"Only 25% of philosophy posts in UK universities are occupied by women.
So what, if anything, should be done to redress the balance?" according to Mary Warnock, crossbench life peer, moral philosopher and author of a number of books on philosophy and Julian Baggini, author of Freedom Regained: The Possibility of Free Will.
|A man's world: a marble statue of Plato at the Academy in Athens. Photograph: Alamy|
|Photo: Mary Warnock|
This question has been debated by women and men in philosophy for years, and last week became the cover story in the Times Literary Supplement. Of all the humanities departments in British universities, only philosophy departments have a mere 25% women members. Why should this be? How can the balance be redressed? On the whole I am very much against intervention, by quotas or otherwise, to increase women’s chances of employment, whatever the field, and there is nothing intrinsically harmful about this imbalance. I certainly don’t believe it shows a conscious bias against women. Nor that it can be explained by the supposition that, philosophy being concerned above all with arguments, women are naturally less adept in the field...
|Photo: Julian Baggini|
I agree there is little or no conscious discrimination against women in philosophy. But that is not to say there isn’t a great deal of unconscious bias. The puzzle is why this should be stronger in philosophy than in other disciplines. The answer, I think, is to be found in philosophy’s self-image. Philosophers have tended to have an inflated sense of their ability to “follow the argument wherever it leads”, as Plato’s old saw has it. What matters is the argument, not the arguer, which means there is no need even to think about gender or ethnicity. Philosophers have thus felt immune to the distorting effects of gender bias. Logic is gender-neutral, philosophy is logical, ergo philosophy is gender-neutral. I suspect this has led to complacency, a blindness towards all the ways in which, in fact, gender bias does creep in. It is a well-established finding in psychology that believing you are an objective judge actually makes your judgments less objective, and I’m sure philosophy suffers from this. I admit that this explanation for at least part of the under-representation of women in philosophy is somewhat speculative, but I would be interested to hear what you make of it.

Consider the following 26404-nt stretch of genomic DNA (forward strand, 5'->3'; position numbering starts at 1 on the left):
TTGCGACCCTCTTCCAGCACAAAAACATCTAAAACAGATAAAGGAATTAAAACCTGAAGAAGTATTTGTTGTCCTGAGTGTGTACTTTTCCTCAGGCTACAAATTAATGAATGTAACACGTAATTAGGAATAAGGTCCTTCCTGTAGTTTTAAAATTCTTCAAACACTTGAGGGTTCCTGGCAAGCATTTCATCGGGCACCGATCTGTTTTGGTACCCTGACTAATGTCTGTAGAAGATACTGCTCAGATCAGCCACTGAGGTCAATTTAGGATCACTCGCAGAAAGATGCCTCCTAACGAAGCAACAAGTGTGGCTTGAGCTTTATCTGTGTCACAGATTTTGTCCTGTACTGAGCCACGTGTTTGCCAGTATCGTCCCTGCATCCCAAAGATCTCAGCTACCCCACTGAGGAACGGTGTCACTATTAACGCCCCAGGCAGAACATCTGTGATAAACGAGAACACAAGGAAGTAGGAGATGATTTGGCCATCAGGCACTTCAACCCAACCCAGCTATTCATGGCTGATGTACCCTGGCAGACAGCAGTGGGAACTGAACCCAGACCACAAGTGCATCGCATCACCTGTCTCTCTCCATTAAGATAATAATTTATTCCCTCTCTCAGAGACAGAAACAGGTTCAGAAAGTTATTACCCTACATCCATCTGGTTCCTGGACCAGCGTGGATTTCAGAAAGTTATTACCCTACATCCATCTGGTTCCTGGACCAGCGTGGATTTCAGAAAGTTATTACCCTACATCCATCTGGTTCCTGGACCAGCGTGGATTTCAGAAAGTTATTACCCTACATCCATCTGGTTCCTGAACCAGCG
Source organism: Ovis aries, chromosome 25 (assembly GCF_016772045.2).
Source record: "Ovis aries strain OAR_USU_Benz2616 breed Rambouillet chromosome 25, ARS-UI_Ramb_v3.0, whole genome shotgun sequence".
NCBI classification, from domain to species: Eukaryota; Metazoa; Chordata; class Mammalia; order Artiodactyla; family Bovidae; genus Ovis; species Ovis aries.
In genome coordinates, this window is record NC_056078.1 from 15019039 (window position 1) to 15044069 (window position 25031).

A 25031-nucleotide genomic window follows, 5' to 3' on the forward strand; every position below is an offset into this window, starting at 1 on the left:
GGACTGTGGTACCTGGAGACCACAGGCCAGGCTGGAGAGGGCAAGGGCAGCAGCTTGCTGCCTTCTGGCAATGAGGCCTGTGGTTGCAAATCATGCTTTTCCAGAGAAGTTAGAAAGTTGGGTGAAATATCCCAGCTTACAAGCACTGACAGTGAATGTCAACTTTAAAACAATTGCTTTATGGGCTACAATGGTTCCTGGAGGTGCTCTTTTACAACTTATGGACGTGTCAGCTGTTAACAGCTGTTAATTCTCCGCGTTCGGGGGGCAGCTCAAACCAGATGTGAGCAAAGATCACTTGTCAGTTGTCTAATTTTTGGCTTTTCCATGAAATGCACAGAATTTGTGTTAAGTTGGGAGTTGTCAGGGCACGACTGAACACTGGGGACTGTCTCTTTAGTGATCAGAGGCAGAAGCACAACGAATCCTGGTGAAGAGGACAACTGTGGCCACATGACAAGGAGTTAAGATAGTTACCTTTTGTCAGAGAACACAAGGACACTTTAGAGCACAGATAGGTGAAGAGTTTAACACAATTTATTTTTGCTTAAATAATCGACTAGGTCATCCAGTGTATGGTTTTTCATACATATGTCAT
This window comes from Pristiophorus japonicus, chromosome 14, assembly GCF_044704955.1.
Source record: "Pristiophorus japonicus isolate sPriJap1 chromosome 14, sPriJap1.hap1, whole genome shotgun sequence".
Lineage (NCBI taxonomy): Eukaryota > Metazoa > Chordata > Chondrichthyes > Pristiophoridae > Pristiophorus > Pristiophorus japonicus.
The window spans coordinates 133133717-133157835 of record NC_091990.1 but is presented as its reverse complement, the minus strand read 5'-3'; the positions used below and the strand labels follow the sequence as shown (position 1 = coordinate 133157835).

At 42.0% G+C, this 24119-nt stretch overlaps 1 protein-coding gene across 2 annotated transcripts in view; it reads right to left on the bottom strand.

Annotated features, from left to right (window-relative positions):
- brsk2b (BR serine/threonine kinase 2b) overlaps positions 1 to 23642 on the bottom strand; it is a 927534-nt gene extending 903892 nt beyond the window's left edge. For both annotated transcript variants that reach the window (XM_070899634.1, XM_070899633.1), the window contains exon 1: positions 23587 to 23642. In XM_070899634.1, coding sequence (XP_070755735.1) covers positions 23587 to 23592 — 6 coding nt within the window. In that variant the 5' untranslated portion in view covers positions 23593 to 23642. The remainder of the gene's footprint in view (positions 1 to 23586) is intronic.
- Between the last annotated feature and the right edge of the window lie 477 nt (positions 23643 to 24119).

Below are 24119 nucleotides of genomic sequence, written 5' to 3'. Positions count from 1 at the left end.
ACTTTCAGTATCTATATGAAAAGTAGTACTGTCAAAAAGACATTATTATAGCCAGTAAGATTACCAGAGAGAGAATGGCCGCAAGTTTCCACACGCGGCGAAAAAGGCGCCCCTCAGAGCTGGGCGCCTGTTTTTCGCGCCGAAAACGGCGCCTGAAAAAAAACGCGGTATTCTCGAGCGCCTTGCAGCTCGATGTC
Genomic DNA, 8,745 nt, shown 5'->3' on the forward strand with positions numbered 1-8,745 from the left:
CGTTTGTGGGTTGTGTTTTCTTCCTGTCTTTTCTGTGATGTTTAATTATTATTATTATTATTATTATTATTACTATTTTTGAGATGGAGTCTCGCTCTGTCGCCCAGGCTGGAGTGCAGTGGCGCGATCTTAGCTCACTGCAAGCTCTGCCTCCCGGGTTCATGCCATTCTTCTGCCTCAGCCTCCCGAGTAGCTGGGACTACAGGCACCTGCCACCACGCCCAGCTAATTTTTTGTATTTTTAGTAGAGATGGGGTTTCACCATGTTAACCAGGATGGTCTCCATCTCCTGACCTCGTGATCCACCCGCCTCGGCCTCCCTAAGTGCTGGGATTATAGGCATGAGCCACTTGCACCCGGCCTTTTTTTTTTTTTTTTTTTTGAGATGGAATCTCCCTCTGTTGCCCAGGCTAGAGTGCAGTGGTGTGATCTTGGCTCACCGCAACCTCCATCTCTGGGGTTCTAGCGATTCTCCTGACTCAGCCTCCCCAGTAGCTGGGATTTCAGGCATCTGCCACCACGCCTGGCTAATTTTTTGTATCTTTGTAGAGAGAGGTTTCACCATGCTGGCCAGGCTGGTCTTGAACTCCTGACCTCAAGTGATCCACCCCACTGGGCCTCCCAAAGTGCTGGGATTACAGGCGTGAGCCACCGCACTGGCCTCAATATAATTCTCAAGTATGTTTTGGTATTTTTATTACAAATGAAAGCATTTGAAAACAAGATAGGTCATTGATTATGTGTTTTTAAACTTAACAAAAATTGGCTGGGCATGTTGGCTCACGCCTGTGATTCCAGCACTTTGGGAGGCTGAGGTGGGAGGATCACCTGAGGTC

Critical Reflections on Ownership (Edward Elgar) by Mary Warnock and Freedom Regained: The Possibility of Free Will (Granta) by Julian Baggini are both out now.
Source: The Guardian